I tried to fight a ticket from that location based on the premise that enforcing the ticket does not serve the purpose or spirit of the law. The judge didn't comprehend my argument. :-( My ticket, by the way, was with perfect road conditions in late evening in the summer with little other traffic around. It's just indiscriminate and stupid. ARRRG.

David Watson said...

I turned off the Pembina overpass to go east on Bishop Grandin. As I was busy merging into traffic on Bishop Grandin at speed I accidently noticed the speed sign. Before I could slow down the camera van below the underpass snapped me. Pop. Pop. It was as ethical as jacklighting a deer.

Graham said...

Yeah this whole speed trap thing is very well adressed in an article i linked to...

http://www.theatlantic.com/doc/200807/traffic

Adresses the nanny-state approach to traffic in North America.

I'm totally with you on the Bishop thing, everybody knows that van is parked sooooooooo inconspicuously. What is weird about that one to me, is that "60km/h when passing workers" signs are nowhere to be seen.

Putting up signage that states "when passing workers" automatically gives the driver some level of responsibility.

They were doing work on route 90 just south of the perimiter a couple weeks ago, and they had signs that said "when passing workers," and not only that, but the workers were working right exactly in line with the pylons, practically IN the traffic. Their solution? They had a guy stand where the workers were, and held out a stick, forcing drivers to the shoulder.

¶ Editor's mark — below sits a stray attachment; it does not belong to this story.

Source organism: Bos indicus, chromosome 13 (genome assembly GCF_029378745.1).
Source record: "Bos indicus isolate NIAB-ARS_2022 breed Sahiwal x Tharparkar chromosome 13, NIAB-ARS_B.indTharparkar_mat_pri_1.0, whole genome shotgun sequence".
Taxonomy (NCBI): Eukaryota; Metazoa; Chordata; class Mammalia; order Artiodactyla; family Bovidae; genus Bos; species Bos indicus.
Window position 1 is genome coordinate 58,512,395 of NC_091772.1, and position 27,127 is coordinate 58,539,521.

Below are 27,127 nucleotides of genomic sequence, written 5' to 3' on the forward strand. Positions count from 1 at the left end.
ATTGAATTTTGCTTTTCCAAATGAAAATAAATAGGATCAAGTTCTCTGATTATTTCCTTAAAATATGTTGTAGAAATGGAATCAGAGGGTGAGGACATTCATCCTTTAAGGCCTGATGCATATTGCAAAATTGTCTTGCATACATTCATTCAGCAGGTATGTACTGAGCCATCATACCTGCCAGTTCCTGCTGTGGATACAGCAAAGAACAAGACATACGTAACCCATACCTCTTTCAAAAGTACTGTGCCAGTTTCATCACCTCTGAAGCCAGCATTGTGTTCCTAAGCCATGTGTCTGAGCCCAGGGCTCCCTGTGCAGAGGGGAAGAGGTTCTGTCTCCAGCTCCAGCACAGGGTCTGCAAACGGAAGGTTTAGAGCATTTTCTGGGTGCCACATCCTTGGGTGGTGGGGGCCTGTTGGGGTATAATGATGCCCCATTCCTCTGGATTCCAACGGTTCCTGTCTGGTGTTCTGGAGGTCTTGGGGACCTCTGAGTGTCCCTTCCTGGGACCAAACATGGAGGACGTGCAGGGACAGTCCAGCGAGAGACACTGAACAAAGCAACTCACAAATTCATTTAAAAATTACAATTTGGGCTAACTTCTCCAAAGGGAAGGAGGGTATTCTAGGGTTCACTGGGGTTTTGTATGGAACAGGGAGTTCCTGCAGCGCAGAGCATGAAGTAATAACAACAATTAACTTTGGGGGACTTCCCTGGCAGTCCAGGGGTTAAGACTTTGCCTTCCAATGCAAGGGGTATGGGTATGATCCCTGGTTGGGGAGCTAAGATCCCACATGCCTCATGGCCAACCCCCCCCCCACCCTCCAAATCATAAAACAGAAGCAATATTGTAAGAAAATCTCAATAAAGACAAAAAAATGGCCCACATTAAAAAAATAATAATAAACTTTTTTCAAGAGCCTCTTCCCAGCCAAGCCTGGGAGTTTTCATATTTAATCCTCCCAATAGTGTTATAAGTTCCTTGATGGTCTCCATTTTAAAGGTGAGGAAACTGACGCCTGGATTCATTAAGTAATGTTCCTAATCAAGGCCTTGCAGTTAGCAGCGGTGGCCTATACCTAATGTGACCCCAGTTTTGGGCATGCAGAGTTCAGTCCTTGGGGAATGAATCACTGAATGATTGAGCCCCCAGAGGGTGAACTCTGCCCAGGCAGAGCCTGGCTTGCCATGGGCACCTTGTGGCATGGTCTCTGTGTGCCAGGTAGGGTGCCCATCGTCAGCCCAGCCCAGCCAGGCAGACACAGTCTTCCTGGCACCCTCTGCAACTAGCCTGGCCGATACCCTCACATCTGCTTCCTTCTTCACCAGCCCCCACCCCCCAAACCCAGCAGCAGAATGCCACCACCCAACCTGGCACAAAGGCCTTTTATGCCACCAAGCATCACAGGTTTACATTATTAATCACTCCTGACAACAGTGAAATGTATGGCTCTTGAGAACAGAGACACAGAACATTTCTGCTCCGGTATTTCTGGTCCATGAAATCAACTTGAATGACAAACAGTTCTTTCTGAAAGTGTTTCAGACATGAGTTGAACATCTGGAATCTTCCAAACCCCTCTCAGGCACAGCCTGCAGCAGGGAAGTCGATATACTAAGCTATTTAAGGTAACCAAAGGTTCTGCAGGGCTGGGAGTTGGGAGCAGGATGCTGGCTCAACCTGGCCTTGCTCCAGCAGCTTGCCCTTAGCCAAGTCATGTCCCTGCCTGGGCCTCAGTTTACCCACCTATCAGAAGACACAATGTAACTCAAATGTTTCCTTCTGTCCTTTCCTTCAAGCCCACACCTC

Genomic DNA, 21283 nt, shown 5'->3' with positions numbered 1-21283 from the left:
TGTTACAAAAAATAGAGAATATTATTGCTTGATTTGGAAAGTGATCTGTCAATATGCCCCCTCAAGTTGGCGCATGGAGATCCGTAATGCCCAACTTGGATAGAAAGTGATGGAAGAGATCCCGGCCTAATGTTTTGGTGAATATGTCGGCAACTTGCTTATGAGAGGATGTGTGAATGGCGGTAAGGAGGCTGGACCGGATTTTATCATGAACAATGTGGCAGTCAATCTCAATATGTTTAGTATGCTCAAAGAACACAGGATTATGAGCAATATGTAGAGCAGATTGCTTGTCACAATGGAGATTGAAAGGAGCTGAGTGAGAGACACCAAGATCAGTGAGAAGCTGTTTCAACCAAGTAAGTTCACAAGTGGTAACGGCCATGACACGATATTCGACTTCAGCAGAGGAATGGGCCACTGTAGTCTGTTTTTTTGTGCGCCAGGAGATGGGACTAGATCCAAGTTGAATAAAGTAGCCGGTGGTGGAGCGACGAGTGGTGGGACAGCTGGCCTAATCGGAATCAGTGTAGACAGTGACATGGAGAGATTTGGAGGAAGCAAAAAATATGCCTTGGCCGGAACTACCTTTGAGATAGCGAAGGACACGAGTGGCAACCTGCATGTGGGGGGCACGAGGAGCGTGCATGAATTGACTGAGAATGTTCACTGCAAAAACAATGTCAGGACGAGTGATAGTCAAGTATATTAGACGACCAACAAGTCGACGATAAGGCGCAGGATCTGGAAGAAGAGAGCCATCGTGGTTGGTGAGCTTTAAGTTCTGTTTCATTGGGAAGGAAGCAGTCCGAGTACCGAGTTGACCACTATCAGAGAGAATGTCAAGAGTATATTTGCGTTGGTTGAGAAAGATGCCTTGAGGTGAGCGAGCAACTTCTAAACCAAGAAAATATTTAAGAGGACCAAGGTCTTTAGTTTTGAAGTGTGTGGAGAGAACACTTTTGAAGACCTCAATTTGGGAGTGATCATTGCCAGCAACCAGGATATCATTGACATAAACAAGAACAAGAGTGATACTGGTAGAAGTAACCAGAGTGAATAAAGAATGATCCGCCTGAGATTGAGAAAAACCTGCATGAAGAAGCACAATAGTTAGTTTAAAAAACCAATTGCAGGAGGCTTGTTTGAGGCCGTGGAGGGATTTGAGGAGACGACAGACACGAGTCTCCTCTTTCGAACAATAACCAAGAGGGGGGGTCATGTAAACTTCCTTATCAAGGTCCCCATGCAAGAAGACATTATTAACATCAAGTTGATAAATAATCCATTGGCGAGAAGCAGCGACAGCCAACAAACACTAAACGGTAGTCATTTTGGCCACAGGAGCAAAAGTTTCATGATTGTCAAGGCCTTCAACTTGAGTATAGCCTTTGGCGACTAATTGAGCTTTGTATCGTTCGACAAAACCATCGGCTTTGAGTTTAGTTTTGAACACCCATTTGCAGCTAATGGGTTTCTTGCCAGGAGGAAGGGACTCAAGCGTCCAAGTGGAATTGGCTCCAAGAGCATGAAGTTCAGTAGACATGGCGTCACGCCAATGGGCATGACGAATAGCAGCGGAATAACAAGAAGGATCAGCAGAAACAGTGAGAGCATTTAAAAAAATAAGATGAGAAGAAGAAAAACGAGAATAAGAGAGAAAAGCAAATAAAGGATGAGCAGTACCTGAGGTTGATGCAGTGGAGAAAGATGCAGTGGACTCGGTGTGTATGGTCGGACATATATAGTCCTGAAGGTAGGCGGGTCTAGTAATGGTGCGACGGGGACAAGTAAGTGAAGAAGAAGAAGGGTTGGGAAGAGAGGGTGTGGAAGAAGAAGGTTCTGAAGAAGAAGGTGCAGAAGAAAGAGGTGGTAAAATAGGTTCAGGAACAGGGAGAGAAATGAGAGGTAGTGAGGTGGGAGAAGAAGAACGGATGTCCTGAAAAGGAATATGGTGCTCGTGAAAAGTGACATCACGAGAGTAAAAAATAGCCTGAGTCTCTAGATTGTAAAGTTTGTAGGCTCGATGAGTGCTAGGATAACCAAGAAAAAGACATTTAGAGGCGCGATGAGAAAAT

Everyone obeyed the 60 when passing workers more or less, but slowed RIGHT DOWN when somebody was actually working there.

Speed traps in construction-less zones...well you can't deny they made a pile of money on those 2000+ tickets.

Unapologetic Ex-Winnipegger said...

Speaking of causality, t-values and the like (you made my day by actually giving RELEVANT discussion!), I wonder when they flog the mantra that SPEED KILLS how often there are other factors - i.e. alcohol, etc.

I don't think some soccer mom going 60 on Route 90 (a speed of 50 on such an important artery is a major design flaw) is putting lives in jeopardy. Some 50 Cent wannabe pounding a few or smoking a spliff before hitting the road and treating the roadways like some version of Project Gotham Racing on the other hand...

Car and Driver once said it best - "We must not confuse law enforcement with revenue generation."

cherenkov said...

I used to subscribe to Car and Driver. John Phillips made me laugh my ass off sometimes .. I should resubscribe.

Anonymous said...

Yeah watch that Bishop Grandin merge lane coming off Pembina (going east). You get basically no warning that there is a construction site ahead and boom, they got you. I am not sure whether I'm nailed yet or not. It's been a week now. It would be my first ticket in five years. The last one I deserved -- this one is insanely unfair (if I get it). Stay tuned...

cherenkov said...

Anon. Ya, it's sneaky. Usually merging off Pembina onto Grandin I'm accelerating up to 80 to merge with the traffic.